A new study reveals that young and middle-aged FM patients report worse symptoms and poorer quality of life than older patients.
The study included 978 FM patients who were divided into three age groups: 39 and younger, 50 to 59, and 60 and older. The younger and middle-aged patients were more likely to be employed, unmarried, smokers, have a higher education level and lower body-mass index (BMI). They were also more likely to have a history of abuse.
(And you might say obviously) The younger and middle-aged patients had FM symptoms for a shorter length of time than older patients, the study authors said.
“Among the three age groups of young, middle-aged and older, symptom severity and quality of life differs,” study senior author Dr Terry Oh, a physical medicine and rehabilitation physician at the Mayo Clinic in Rochester, Minn., said in a clinic news release.
The findings were surprising, because older people generally have poorer quality of life and physical health than younger people, Oh said.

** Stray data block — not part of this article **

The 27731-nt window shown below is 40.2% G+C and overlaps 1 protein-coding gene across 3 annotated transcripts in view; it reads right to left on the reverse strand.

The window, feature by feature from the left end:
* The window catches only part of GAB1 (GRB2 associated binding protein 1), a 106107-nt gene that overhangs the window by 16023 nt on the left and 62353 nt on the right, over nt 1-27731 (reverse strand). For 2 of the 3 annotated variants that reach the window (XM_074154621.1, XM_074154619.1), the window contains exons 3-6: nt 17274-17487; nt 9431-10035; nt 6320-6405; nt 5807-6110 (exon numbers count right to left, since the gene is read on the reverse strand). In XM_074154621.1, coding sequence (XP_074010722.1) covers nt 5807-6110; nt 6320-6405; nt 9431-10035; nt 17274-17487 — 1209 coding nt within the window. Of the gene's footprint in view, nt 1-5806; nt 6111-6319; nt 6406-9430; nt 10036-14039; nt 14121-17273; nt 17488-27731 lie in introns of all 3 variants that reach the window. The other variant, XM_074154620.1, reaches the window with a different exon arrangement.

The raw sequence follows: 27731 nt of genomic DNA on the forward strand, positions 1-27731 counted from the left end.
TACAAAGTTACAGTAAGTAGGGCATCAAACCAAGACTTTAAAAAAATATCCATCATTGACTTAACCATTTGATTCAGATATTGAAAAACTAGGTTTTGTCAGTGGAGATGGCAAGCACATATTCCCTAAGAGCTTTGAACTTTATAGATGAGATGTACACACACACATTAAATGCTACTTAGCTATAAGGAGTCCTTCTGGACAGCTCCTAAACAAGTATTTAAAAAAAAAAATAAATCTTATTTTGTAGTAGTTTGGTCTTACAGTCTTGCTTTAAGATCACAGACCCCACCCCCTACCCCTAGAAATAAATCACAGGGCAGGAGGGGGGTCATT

The researcher noted that female FM patients in all three age groups reported a lower quality of life than the average U.S. women, and that the difference between their physical health and that of the average woman was more significant than mental health differences, particularly in young patients.
Because the studies were presented at the American College of Rheumatology annual meeting, the data and conclusions should be viewed as preliminary until published in a peer-reviewed journal.